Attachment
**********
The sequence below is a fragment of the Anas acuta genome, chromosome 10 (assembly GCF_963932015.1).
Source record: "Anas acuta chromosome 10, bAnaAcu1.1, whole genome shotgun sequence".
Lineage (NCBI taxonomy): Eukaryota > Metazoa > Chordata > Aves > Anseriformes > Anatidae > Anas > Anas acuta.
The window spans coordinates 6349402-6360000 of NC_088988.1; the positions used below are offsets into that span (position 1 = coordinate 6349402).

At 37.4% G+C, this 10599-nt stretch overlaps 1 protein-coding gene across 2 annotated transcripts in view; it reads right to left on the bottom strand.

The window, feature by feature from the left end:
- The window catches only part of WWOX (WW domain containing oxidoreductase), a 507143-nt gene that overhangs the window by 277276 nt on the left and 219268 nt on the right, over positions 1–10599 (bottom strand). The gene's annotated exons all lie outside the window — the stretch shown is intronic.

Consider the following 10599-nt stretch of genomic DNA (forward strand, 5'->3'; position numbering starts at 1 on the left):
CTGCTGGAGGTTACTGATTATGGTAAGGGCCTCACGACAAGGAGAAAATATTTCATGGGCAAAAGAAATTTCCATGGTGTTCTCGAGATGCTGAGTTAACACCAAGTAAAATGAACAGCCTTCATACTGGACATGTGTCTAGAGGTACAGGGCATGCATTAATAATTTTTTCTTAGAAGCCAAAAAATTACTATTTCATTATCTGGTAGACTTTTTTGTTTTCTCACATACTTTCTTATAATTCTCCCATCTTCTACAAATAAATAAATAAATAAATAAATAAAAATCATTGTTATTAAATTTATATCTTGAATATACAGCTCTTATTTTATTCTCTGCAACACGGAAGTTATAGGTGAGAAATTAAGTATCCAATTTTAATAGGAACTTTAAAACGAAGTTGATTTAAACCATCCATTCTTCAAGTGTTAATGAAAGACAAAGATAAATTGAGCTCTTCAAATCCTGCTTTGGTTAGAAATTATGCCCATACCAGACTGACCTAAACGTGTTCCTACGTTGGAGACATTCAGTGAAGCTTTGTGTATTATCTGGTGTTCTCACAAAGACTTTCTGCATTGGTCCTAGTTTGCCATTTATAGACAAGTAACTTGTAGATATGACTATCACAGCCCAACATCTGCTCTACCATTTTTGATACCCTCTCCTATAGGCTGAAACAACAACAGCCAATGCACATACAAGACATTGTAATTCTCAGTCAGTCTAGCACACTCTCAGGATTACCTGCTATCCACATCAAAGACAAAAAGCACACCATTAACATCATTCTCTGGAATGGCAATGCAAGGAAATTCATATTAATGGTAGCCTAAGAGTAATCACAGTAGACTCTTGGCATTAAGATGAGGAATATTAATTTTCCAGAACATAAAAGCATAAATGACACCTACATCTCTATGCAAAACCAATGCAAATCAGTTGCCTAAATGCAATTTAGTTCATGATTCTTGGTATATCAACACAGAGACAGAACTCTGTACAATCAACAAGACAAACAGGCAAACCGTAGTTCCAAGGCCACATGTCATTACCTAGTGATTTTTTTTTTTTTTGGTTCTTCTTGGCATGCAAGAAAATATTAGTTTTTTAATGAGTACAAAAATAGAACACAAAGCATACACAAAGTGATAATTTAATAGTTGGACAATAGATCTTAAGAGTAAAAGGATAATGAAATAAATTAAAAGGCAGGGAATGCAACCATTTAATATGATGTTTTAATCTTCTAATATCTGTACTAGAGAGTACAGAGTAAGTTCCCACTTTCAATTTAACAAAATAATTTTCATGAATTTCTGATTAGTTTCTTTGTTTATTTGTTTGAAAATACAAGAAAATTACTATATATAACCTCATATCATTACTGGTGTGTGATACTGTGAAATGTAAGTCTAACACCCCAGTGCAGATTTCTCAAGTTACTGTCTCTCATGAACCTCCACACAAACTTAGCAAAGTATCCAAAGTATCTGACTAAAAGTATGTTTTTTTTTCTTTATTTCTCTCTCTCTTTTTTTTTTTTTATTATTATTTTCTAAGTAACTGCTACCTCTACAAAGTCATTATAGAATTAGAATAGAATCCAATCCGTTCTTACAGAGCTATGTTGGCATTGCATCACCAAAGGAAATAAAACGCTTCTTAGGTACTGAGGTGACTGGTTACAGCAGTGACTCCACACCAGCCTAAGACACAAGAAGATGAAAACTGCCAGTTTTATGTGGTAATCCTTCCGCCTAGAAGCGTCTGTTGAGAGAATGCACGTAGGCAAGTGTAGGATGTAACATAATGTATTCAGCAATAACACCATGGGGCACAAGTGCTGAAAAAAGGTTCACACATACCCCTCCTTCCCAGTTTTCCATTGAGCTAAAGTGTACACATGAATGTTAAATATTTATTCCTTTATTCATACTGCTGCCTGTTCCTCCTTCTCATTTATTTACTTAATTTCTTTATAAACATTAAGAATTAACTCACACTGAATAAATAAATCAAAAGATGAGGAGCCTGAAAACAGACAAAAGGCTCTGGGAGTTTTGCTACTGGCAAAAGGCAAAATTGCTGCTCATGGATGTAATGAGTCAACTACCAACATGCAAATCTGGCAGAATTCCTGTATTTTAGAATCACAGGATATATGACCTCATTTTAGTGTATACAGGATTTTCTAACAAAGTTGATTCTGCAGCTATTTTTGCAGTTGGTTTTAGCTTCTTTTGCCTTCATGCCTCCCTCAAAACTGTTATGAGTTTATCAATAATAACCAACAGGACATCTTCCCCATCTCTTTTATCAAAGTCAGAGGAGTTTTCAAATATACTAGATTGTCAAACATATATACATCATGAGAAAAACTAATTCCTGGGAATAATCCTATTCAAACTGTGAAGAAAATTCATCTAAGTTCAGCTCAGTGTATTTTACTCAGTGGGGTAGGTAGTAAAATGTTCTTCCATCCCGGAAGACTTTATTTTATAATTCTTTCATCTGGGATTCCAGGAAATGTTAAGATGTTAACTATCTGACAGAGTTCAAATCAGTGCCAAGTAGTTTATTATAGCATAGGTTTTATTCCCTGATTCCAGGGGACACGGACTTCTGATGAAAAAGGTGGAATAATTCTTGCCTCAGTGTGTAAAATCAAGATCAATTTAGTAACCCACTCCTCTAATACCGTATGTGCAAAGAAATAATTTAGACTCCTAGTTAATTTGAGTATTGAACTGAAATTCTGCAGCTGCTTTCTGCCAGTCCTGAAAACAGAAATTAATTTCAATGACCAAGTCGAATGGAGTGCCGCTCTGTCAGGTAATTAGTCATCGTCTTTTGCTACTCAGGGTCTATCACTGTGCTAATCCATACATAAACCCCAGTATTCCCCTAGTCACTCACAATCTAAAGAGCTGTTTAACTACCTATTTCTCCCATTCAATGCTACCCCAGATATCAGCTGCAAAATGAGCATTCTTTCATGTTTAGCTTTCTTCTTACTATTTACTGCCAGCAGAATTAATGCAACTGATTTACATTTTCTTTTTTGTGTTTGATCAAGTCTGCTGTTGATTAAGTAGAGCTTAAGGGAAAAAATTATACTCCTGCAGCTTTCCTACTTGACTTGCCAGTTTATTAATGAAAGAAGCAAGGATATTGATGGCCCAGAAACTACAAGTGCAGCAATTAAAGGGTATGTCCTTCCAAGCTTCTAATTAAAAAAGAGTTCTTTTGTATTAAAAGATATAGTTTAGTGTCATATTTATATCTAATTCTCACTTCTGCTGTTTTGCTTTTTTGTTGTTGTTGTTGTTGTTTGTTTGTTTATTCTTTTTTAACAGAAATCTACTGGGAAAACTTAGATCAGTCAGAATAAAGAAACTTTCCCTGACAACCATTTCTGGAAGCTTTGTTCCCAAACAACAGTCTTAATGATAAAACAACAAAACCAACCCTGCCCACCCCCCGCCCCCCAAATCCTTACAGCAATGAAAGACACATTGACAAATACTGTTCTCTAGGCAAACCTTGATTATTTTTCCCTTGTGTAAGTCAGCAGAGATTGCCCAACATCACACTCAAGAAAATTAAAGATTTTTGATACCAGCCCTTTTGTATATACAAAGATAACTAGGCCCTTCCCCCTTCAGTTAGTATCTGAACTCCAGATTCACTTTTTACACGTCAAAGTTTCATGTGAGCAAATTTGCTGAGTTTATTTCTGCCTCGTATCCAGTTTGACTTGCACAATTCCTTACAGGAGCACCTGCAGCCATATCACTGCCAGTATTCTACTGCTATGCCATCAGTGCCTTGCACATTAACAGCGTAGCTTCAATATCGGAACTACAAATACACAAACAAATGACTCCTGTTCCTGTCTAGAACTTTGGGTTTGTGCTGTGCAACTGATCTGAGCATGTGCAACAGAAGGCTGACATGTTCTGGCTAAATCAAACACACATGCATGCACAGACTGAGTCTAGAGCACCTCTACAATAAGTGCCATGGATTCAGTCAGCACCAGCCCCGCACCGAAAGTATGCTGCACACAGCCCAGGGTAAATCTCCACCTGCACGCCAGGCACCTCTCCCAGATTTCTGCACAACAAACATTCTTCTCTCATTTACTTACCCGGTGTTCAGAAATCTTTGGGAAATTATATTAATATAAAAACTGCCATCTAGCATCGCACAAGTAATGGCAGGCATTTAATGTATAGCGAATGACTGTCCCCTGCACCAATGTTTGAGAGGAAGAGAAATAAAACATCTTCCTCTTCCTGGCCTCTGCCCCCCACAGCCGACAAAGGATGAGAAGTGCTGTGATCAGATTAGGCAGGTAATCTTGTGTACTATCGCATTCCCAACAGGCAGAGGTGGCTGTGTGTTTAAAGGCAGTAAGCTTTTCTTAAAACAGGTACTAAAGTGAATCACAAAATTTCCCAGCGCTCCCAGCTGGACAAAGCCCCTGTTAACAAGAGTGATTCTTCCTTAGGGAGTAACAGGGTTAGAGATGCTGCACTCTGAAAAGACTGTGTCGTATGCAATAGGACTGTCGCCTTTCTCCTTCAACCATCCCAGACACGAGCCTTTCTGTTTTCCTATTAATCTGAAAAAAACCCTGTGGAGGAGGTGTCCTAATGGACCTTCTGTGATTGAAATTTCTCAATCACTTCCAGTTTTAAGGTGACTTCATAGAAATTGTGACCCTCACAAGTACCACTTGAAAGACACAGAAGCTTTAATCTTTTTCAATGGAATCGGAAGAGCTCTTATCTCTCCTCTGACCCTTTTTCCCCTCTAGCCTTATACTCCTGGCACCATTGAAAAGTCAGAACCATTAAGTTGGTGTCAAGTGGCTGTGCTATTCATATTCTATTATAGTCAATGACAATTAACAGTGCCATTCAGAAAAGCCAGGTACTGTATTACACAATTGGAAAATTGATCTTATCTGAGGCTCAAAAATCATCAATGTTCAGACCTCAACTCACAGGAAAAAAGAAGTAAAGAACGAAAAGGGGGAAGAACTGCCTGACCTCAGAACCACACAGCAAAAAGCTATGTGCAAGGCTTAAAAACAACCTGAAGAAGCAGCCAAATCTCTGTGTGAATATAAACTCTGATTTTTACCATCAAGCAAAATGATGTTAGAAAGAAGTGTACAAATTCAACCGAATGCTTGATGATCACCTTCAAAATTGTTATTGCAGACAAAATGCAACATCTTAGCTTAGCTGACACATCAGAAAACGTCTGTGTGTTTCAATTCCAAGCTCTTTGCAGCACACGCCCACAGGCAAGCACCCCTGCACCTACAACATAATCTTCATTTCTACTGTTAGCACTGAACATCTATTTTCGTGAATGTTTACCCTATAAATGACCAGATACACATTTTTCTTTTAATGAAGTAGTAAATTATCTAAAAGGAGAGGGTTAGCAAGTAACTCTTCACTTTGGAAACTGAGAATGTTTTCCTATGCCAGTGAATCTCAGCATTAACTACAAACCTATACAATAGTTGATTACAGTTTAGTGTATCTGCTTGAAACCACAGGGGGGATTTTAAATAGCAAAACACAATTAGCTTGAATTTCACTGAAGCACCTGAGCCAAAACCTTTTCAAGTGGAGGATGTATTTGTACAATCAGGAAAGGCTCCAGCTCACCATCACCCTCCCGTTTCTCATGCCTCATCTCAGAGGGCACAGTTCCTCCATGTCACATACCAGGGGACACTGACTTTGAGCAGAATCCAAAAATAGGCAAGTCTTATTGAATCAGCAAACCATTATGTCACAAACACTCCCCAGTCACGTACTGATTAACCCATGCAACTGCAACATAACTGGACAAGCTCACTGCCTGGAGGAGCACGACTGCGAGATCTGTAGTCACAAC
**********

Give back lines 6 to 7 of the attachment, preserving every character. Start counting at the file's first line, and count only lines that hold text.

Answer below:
The window, feature by feature from the left end:
- The window catches only part of WWOX (WW domain containing oxidoreductase), a 507143-nt gene that overhangs the window by 277276 nt on the left and 219268 nt on the right, over positions 1–10599 (bottom strand). The gene's annotated exons all lie outside the window — the stretch shown is intronic.